S. Korea’s corn imports soar after tough ASF regime, pork fears linger

28 Nov 2019 | Tim Worledge

After nearly two months out of the corn market, South Korea’s giant feed sector has scooped up just over one million mt of corn in the space of three weeks in a clear sign that fears over the country’s African swine fever outbreak are starting to dissipate.

But the country’s pork demand remains slow and prices low.

Politically the fallout is stirring up tensions as the country’s pig sector pushes back on hardline measures.

Confirmation of the ASF outbreak came on September 17, in provinces close to the border with North Korea – where the disease is thought to be endemic amongst the country’s pig and wild boar population.

Both regional and national government responded rapidly, imposing a quarantine zone, restricting movements and buying up pig herds in affected areas in order to clear an exclusion zone.

The effect caused outrage among the pig breeding sector, with complaints that the heavy-handed response had killed tens of thousands of healthy pigs, but the draconian response has restricted fresh incidences of the disease almost exclusively to the wild boar population.

The last incidence amongst domestic swine was reported on October 11, with every case since then confined to wild boar leading the pork sector to again rail against the government’s measures.

A further tightening of legislation relating to the control of infectious diseases, passed earlier in the month, gave authorities the power to destroy pigs within a defined zone around an outbreak of ASF and expanded it to foot and mouth or bird flu.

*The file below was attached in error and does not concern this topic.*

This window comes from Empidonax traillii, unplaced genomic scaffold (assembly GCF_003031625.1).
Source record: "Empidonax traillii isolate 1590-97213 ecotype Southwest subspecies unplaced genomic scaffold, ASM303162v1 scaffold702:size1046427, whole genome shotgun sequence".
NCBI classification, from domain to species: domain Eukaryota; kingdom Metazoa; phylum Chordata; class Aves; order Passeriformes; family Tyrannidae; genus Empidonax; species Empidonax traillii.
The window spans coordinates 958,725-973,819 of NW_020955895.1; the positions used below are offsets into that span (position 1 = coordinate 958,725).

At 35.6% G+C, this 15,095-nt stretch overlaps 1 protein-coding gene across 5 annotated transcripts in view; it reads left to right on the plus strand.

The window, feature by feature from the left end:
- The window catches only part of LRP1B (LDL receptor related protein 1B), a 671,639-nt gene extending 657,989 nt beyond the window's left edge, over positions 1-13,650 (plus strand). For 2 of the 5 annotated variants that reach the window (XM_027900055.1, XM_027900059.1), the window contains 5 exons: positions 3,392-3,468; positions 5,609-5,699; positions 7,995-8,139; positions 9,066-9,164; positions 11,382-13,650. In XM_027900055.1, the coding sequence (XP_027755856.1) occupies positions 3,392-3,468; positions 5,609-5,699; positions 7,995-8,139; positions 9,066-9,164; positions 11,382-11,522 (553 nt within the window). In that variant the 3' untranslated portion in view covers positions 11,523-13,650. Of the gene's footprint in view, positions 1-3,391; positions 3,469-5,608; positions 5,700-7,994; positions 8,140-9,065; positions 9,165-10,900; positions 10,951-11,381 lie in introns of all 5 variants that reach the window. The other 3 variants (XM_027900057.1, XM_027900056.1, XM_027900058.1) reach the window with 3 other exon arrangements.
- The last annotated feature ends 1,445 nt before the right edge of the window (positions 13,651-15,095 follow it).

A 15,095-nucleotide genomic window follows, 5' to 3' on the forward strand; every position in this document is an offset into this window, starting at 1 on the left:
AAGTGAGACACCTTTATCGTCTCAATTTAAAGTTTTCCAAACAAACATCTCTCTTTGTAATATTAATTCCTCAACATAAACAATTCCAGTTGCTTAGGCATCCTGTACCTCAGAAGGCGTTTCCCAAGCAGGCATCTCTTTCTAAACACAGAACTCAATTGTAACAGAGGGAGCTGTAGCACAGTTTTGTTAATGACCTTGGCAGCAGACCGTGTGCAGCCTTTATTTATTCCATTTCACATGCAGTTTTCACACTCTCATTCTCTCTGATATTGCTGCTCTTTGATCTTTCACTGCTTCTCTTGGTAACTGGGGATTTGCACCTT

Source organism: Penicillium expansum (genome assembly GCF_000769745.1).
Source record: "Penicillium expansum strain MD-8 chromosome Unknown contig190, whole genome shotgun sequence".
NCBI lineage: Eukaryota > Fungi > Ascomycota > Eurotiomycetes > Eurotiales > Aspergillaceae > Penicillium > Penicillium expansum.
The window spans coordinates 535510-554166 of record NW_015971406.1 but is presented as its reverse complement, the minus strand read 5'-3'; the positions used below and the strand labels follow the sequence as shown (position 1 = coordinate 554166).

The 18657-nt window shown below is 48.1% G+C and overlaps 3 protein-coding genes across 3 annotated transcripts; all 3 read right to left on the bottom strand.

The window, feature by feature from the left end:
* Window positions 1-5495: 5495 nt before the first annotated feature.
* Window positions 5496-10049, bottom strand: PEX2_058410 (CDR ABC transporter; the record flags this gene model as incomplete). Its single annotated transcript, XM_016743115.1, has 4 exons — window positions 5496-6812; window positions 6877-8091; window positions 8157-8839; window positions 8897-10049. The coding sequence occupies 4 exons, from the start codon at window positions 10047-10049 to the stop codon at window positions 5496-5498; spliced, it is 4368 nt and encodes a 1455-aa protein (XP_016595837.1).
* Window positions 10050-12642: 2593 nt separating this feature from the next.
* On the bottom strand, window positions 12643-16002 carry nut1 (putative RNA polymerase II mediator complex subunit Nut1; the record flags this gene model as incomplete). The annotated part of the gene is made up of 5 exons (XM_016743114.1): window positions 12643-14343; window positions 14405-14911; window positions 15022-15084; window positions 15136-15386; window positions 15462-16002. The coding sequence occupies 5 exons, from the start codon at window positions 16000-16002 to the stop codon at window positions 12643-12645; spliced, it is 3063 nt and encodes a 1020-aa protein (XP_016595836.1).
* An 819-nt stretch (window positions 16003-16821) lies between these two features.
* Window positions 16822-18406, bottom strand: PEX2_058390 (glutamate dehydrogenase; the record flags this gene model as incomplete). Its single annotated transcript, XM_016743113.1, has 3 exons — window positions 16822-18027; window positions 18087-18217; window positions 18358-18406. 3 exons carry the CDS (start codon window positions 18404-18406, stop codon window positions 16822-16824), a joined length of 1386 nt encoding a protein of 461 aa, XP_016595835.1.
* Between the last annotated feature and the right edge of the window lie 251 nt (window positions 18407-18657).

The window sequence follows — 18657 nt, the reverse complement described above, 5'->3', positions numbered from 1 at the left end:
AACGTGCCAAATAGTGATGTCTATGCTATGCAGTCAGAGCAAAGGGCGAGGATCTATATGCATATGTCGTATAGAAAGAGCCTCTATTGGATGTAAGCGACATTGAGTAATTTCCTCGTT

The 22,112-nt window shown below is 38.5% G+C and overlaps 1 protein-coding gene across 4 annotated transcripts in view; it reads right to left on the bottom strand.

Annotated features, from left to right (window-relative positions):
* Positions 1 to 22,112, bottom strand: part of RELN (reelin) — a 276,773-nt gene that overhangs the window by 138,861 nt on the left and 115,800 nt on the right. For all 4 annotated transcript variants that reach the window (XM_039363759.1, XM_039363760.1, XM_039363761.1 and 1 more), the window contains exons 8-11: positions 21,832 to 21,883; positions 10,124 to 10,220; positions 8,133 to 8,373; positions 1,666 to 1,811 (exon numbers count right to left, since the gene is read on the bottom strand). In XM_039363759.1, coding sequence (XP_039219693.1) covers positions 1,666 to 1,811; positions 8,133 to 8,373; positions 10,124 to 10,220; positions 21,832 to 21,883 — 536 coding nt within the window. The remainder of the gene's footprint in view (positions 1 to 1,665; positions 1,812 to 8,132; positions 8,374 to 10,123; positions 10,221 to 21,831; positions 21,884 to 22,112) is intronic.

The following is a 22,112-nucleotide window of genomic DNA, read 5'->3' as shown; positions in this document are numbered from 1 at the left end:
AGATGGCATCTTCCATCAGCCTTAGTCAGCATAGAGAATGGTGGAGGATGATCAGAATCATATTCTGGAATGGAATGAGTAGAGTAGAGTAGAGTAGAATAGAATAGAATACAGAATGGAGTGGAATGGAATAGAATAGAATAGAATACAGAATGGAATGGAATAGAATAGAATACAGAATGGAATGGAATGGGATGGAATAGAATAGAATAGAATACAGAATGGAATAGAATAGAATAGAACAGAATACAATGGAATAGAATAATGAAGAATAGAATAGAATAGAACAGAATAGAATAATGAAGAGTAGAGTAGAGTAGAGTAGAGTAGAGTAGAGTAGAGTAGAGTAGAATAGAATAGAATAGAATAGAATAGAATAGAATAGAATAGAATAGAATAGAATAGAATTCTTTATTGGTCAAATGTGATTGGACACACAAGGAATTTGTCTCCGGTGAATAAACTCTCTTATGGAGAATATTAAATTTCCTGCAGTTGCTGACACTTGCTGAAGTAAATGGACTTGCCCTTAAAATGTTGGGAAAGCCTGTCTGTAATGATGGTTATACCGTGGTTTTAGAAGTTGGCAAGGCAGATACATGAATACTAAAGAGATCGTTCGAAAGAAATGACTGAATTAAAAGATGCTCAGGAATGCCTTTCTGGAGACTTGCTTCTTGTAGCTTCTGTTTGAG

The move prompted the country’s pig farmers to denounce the measure as “an unreasonable bill to blame innocent hog farmers for ASF outbreaks in wild boars,” according to a national pork producers’ industry group, calling it an ‘infringement of farm property rights’.

Alongside that, the country’s domestic demand for pork and pork products is continuing to fall, prompting fears that the sector may not be able to recover in a move that is at odds with countries like China and Vietnam, where pork prices have set record highs recently.

“Pork consumption is still being affected by African swine fever – demand is very slow and price is at the low end. It’s a completely different situation to China, where pork prices have been skyrocketing,” one South Korea-based trade source said.

The price of certain cuts of pork stood at WON1,268/kg ($1,080/mt) on September 15 but has fallen sharply since then to be reported at WON818/kg ($690/mt) on Thursday, according to data from the country’s pork producers’ association.

Government figures have sought to rekindle demand through a series of initiatives, including dressing in bright pink pig hats, while one of the hardest hit provinces, Gyeonggi-do, used its social media presence to host ‘the world’s first live 12-hour pork consumption campaign’ earlier this week.

However, the loss of pork demand is being compensated for by increased poultry and cattle demand, a fact acknowledged by the USDA’s local office recently when it increased its expectations for corn 2019/20 corn imports to 10.8 million mt.

With the country’s feed sector now kicking into gear and locking up corn supply out to April 2020, it remains to be seen how long ASF will continue to throw a shadow over the country’s import need.